Manama: A group of Saudi medics said that they would sue a blogger for posting a derogatory tweet.
The blogger has reportedly tweeted that anyone who allowed his daughter, wife or sister to work in a hospital was “a cuckold.”
“Several people, men and women from the profession, but also supporters and activists are joining us in filing complaints against the offender,” Dr Sabah Abu Zanada, a medical consultant, told Saudi news site “Sabq”.
“So far, more than one hundred people, including some high-profile figures, said that they would complain to the Governor of Makkah, the information minister, the health ministry and the investigation commission,” she said.
Dr Sabah said that both men and women should stand together against social network and microblog users who target honest working women.
“We want a genuine coalition between rights and media people to support our case against whoever posts remarks targeting Saudi women who have demonstrated their competence at all levels,” she said.
Saudi women are facing an uphill struggle in their conservative society as they seek to break out of traditional moulds and look for work in public places other than all girls schools.
Earlier this month, a drama unfolded in the Saudi blogosphere after a blogger posted a tweet addressed to the labour minister.
“You should stop corrupting the society. We will be your enemies on Resurrection Day. Our women are now waitresses at Hardee’s in Jeddah,” the blogger posted.
However, a woman blogger blasted him for the remark.
“Being a waitress and doing an honest job is better than begging or prostitution,” she wrote.
However, the blogger insisted on his view.
“A waitress at the beginning of the work shift, and a prostitute at the end. The frequent mixing of women with men leads them to sitting together easily and to dating.”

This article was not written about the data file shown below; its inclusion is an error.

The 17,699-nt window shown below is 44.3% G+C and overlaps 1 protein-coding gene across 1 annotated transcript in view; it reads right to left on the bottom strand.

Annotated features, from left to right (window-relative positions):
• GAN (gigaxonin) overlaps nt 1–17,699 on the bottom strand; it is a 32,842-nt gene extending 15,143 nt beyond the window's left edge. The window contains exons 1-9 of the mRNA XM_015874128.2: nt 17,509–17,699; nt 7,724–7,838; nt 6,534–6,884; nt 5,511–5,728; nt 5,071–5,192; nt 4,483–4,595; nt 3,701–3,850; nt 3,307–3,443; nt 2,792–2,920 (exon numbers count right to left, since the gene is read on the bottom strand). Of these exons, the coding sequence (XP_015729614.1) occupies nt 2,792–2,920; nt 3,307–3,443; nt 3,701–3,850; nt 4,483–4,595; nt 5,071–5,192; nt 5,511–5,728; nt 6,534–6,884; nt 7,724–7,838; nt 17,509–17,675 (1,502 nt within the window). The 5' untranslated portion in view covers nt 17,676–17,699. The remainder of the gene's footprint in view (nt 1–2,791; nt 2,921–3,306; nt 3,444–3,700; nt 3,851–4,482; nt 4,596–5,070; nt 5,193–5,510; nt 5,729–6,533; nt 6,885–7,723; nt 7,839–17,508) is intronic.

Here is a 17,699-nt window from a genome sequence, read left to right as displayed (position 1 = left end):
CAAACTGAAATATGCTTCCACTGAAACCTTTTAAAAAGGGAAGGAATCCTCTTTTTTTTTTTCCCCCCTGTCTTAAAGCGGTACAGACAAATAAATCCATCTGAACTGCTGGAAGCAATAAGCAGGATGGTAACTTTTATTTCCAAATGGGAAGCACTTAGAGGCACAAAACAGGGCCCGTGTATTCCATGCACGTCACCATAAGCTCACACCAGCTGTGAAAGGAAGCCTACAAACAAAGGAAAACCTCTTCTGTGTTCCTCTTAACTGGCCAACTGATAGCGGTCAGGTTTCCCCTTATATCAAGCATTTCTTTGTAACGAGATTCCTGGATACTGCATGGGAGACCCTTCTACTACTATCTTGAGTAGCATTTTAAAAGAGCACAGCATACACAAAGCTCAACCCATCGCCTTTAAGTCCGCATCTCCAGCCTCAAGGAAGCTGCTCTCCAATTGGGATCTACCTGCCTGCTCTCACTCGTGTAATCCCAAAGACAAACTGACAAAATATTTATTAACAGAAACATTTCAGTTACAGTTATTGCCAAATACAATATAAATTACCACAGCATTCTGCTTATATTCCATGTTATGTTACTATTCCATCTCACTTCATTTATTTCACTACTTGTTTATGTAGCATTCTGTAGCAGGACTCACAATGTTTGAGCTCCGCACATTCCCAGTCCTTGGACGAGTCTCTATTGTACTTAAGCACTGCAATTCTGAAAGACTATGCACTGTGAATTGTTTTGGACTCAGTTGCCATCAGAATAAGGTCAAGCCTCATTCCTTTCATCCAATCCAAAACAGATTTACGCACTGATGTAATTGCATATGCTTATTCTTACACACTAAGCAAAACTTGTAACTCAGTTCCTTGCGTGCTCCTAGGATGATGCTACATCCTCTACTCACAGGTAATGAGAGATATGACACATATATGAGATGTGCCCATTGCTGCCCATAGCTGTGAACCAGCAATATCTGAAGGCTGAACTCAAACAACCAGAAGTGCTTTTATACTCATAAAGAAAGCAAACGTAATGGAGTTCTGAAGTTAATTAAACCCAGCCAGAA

The tweet sparked outrage on the Saudi internet as web users called for punitive action against the blogger and supported the call by the legal consultant to take legal action for “insulting the Saudi women.”
“Insulting honest women is to be punished, the Sharia texts say,” Jood Al Sineen, a blogger, remarked. “People are working honestly to make some money, but others are attacking them. I really wish the law be applied.”
Another online comment by a blogger under the moniker of Rare Pearl said that honest women did not need any custody or honour testimonies.
“An honest woman will always remain honest wherever she goes. Nobody should accuse women of anything unless they witnessed it. That is the rule,” she said.
For Ahmad The Human Being, a Saudi blogger, the real issue is about intentions. “These women have applied for an honest work to earn a living so they should not be bothered by criticism. Those who do not like it should be honest with themselves and apply their convictions by not allowing their wives, sisters or daughters to speak with foreign men when they place their orders in restaurants,” he posted.
A Saudi legal consultant said that women working in a fast-food restaurant should sue the blogger for calling them “prostitutes.”
“Those who felt insulted by the tweet targeting their honour and dignity should go to the court and demand the application of the law dealing with IT crimes in Saudi Arabia,” Ahmad Al Muhaimid said. “The law is also intended to protect public interests, ethics and morals, as well as the national economy. The law thus criminalises assaulting or defaming people or targeting their private lives,” he said.